This question is based on my recent exposure to the "Vertical City" proposition.

If the familiar metropolitan cities, like New York, Chicago and so on, grew upward rather than outward, what advantages would a vertical city built in the 1880s-1940s have over the cities we have on our timeline?

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    $\begingroup$ Vertical growth has some pretty hard engineering limits, how are those being bypassed in this scenario? $\endgroup$ Aug 23 '15 at 20:34

This is past your time limit, but the idea of Arcologies (popularized by Paolo Soleri in his book: Arcology: City in the Image of Man) is for a very dense 3 dimensional construction where people are close to each other and all the goods and services they would want or need.

For earlier periods, vertical cities would have some disadvantages, including difficulty in accessing the vertical aspects of the cities (immature elevator technology), crowded streets and issues with parking and utility services (a lot of energy would be needed to pump water to the upper floors, and "grey" and "black" water racing down the pipes would have some interesting effects downstream. As well, food and other goods and services would have to be passed through crowded streets, and wastes passed back the same way. electrical infrastructure and heat in the form of coal or oil fired furnaces would also be hard pressed to keep up.

The "advantages" of this scenario would be that major engineering challenges would have to be met, so things like pumps and urban infrastructure would be refined to a much higher pitch earlier in history than we saw. As well, urban planning would take on a different cast, as much of the urgency would be to solve the problems of moving large amounts of goods in and out of the city as efficiently as possible. Different patterns of road building, more mass transit and train transport and even elevated and subterranean transport arteries would all be part of city building and planning. Mass communications would also be advanced in order to service the huge audiences framed into small areas.

This would also have changes in social and political institutions, perhaps making the rise of "mass political movements" like Fascism come earlier, since maipulating large groups of people would be much easier in urban settings with late 19th and early 20th century technology.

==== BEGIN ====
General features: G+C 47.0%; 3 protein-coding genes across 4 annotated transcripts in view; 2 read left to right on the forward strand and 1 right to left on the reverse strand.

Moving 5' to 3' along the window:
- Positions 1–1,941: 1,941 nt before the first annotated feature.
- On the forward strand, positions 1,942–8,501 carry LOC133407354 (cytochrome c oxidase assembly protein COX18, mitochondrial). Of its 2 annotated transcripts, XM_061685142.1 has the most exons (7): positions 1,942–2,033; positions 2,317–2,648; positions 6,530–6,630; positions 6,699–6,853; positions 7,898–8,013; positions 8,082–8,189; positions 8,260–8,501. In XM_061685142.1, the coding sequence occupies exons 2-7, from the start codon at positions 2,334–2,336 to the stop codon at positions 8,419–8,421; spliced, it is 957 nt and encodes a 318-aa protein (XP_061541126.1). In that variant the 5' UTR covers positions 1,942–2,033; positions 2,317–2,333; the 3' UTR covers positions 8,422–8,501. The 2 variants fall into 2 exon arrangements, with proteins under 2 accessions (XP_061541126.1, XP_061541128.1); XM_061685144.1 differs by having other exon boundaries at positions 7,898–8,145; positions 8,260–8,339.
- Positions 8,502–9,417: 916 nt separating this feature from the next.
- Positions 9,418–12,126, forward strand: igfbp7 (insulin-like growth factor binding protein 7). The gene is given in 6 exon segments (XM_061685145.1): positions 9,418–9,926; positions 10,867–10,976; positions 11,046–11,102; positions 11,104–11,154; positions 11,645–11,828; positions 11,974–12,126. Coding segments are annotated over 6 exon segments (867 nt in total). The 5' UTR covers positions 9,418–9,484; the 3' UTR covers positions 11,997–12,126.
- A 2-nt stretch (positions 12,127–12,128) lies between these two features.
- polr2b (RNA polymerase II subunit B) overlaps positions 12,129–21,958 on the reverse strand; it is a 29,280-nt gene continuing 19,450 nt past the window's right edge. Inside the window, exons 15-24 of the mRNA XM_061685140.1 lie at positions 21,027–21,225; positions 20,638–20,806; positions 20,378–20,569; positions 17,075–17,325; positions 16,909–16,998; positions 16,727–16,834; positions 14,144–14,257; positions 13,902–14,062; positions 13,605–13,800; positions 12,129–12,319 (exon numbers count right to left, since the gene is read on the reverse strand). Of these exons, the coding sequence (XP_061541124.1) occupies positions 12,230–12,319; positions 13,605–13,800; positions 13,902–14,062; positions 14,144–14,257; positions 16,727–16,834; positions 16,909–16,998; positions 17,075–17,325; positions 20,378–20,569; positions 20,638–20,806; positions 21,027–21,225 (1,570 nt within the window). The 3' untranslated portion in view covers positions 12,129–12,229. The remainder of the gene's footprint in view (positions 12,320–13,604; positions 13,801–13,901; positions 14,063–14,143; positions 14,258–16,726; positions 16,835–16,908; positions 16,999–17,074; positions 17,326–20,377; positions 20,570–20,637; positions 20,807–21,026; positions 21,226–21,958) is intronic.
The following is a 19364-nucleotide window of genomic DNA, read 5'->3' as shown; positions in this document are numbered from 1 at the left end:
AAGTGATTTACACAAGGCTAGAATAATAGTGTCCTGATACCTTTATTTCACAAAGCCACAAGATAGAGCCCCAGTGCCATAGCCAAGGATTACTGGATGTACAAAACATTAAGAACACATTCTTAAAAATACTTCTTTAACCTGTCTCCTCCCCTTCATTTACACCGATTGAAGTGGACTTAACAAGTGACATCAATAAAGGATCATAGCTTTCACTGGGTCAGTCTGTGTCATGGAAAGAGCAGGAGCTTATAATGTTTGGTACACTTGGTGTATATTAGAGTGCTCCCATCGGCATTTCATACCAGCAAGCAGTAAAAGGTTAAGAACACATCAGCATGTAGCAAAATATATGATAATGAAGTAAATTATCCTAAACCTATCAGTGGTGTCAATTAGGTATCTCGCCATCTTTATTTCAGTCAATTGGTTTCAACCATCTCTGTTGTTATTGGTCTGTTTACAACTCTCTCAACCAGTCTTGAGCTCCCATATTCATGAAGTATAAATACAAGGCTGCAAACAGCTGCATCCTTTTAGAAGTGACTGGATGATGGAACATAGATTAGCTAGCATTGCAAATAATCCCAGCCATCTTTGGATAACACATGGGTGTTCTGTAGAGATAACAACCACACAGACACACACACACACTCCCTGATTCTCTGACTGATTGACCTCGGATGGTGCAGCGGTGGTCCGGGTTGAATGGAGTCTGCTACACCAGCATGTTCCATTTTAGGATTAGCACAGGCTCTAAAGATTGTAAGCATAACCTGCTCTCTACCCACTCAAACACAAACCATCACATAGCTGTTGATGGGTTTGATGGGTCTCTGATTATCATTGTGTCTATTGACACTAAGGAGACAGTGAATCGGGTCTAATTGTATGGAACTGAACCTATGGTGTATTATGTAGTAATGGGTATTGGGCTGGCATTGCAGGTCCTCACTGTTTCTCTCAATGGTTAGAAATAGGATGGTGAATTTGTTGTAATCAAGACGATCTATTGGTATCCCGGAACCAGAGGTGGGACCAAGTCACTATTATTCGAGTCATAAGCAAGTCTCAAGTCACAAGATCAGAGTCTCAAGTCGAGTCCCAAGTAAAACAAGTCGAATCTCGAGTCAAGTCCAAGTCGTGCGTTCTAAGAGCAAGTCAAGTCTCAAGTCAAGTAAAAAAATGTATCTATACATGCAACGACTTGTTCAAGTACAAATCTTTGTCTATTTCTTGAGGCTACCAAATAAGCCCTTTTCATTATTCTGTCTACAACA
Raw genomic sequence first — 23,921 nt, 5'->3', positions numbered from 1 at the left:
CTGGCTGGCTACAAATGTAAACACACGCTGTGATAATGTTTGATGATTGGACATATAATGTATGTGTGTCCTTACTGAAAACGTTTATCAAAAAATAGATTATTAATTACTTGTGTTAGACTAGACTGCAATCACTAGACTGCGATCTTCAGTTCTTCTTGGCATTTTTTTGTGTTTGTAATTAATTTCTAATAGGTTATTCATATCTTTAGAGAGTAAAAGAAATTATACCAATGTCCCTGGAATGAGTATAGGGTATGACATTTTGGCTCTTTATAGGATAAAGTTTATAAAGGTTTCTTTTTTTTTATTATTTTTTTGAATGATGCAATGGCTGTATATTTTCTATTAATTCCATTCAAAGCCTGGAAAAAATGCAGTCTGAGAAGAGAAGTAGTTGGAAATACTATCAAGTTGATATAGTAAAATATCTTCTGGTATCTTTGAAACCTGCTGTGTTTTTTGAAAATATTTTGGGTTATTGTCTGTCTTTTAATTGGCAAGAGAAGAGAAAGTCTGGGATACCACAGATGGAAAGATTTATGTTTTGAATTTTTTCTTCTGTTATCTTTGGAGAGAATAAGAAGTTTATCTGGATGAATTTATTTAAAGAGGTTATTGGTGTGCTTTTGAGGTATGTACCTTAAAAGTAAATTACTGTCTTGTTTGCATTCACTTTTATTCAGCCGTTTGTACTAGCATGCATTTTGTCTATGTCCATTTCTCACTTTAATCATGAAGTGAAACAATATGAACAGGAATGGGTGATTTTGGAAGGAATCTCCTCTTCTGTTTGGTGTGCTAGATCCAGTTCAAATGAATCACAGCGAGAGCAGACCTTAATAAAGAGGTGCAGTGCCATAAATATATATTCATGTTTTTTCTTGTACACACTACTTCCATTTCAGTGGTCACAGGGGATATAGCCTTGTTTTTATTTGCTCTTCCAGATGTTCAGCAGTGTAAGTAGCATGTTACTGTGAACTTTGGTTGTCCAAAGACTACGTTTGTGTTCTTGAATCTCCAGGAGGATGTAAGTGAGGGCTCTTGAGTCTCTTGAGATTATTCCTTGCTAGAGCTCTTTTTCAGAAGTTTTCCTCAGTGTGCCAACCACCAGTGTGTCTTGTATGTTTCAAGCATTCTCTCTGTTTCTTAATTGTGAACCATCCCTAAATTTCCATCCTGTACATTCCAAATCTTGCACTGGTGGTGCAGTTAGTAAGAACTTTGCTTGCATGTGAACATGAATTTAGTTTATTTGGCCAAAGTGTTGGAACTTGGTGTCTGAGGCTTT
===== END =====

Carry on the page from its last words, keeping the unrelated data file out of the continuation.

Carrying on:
Since we see that in the "real world" people are not entirely keen on living this sort of lifestyle, we should also expect to see an outflow of people from the "vertical" city and towards outlying small towns or prototype suburbs (which began to develop in the 1930's, much at the same time that "vertical" technology was also maturing; an interesting coincidence).

So like everything else, "vertical" cities could be good (like some of Frank Lloyd Wrights visions) or bad (much like the city in the movie "Metropolis").

  • $\begingroup$ "people are nbot entirely keen on living this sort of lifestyle" requires some research, i think. From what i see, the cities and metropolitan areas around the world are growing. A majority of people pushes ointo the cities, while only minoriies want to move out. There are also those who are being forced to live in suburbs due to rising taxes in the cities, but that works against your hypothesis, not for it. $\endgroup$
    – Burki
    Aug 24 '15 at 6:57
  • $\begingroup$ I'm not sure about your jurisdiction, but living in the suburbs is quite "taxing" in terms of both direct and indirect costs. In the 1930's, suburbs did start growing around city cores, and the process has accelerated ever since. The United States seems to have taken it to the next level of "exurbs", essentially city sized conglomerations without actual "cores" or often distinct municipal governments and identities. You are talking more about 2nd and 3rd world megacities, or highly constrained urban centres like Tokyo, where suburbs are not feasible. $\endgroup$
    – Thucydides
    Aug 24 '15 at 22:04
  • $\begingroup$ Well, actually i was talking about germany and switzerland ;-) $\endgroup$
    – Burki
    Aug 25 '15 at 1:05

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